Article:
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Disability Etiquette

Some suggestions on interacting with people with disabilities

As we seek a world in which we respect each other’s uniqueness, and support each other in living with dignity, here are some suggestions on interacting with people with disabilities to help you create a welcoming and supportive environment.

Acknowledge the person

  • Too often, a person with a disability is not acknowledged out of fear that something said or done might be offensive or inappropriate. If the person is sighted, make eye contact. Say: “Hi. How are you? Nice to meet you.” Just like you would with anyone else.

Speak to the person directly in the first person

  • If the person with a disability has a friend, family member, or service provider with them, speak directly to the person with a disability. Hearing “does he have his ID?” Or “Can she sit over there?” It is one of the most common micro-aggressions.

Ask before assisting

  • Do not assume a person with a disability needs your help carrying out everyday tasks: carrying items, opening doors, reading forms, using the water dispenser, and finding the bathroom. People with disabilities have many alternate techniques and tools to accomplish daily living tasks. On the other hand, some assistance may be appreciated in some instances. Ask. “Is there any assistance I can offer you right now? Please let me know if I can assist you with anything.”

Respect the body

  • Some people with disabilities may live with chronic pain or other conditions that make touch uncomfortable. Many people with disabilities have been “handled” throughout their lives. Ask permission before touching a person with a disability. Ask how they want to be touched. Do not push, pull, or steer people. When permission is granted, let the person know how you will touch them. For instance, for a blind person looking for a seat in a crowded conference room. “May I guide you to a chair? Is it okay if I take your hand and place it on the back of an empty chair?”

Adjust your level

  • You should also seat yourself if you are talking with a person in a wheelchair. This takes you out of a “power position, " forcing them to look up at you. Don’t squat or kneel. Pull up a chair or move to an area where you can both be seated.

Individuals who have speech disabilities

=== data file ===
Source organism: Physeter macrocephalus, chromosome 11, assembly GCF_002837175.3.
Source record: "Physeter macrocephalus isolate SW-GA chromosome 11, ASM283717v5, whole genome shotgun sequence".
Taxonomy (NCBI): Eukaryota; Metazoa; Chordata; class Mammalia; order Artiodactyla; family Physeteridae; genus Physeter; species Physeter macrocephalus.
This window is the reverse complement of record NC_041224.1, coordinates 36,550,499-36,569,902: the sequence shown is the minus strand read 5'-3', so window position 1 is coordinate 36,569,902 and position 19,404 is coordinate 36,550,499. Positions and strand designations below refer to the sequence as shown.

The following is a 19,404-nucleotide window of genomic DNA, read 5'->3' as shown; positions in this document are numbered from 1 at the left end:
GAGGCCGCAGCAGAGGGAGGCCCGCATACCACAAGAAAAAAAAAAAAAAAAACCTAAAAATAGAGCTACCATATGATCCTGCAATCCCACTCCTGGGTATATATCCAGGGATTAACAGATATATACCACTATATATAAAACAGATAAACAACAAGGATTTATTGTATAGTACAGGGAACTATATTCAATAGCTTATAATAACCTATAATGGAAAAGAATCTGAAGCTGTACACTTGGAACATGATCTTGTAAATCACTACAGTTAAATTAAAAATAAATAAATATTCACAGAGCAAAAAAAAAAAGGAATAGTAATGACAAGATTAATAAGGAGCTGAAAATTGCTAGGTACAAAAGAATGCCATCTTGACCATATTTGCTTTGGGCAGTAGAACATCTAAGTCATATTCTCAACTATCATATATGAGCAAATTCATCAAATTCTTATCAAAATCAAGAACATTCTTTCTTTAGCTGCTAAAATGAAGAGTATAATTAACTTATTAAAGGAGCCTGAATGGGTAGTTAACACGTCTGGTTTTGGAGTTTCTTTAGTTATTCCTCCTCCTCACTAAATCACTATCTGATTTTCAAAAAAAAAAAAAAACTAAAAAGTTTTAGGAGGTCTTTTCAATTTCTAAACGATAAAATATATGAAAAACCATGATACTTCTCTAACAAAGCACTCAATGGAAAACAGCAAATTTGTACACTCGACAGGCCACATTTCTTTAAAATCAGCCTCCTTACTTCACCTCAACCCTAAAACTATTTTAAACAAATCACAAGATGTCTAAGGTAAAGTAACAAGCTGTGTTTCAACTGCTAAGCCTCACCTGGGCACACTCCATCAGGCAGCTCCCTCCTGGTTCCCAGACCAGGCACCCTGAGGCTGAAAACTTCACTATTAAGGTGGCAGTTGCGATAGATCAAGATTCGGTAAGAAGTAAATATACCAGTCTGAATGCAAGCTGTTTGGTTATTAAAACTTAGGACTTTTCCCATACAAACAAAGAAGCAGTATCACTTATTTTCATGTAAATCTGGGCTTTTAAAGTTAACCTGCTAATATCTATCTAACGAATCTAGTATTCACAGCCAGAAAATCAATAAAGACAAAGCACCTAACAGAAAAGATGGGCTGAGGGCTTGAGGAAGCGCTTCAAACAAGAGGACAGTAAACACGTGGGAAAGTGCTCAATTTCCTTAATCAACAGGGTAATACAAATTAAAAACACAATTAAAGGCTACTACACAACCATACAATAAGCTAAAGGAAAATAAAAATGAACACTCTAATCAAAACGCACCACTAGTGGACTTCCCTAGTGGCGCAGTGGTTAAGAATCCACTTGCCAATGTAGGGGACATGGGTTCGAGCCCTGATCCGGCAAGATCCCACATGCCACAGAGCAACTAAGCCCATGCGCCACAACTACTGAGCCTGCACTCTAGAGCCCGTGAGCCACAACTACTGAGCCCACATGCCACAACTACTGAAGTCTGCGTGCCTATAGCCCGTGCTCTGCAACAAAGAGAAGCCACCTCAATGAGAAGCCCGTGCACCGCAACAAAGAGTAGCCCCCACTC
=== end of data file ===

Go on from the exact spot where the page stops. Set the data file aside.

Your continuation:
• Let people with speech or language disabilities finish their sentences. Be patient. Do not try and finish sentences for the person—another common micro-devaluation.

Use people-first language

  • People first language: an employee who is Deaf
  • Identity-based language: a Deaf employee
Use 'Disability Pride' language
  • “Wheelchair user” instead of "confined to a wheelchair."
  • “Living with MS” instead of "victim of MS."
  • “Visually impaired due to macular degeneration" instead of “suffering with macular degeneration."
Additional do's and don'ts
  • DO ask the person how they want to be addressed or identified or how they want their disability to be termed.
  • DO keep your opinions on disability to yourself. People with disabilities most likely do not want your medical diagnosis, advice on alternate techniques, or your interactions with other people with disabilities. If your opinion is desired, you will be asked for it.
  • DO apologize and move on. If you think you have made a mistake or done something offensive or hurtful in an interaction with a person with a disability, apologize and move on. DON’T dwell on the mistake. Give yourself some grace. You may be new to this type of experience and are in a learning process.
  • DON’T make them a spokesperson. One woman cannot speak for all women. One African American person cannot speak for all.
  • DON’T ask questions you wouldn’t ask anyone else. If you wouldn’t ask a person without a disability a particular question, don’t ask it of a person with a disability.
  • DON’T put a superhero cape on people with disabilities. The lived experience of people with disabilities includes commonplace occurrences: getting dressed, getting to work, paying bills, getting married, having kids, buying homes, and taking vacations. For a person with a disability, these experiences are not heroic, brave, or unique. Putting people with disabilities on a pedestal for living their lives creates a sense of otherness and separation, opposite the intended effect of inclusion and belonging.
  • DON’T argue if someone with a disability corrects you or gives suggestions. Remember, one size does not fit all! Another person with the same disability may have different views.

We are all unique human beings and deserve to be treated as such.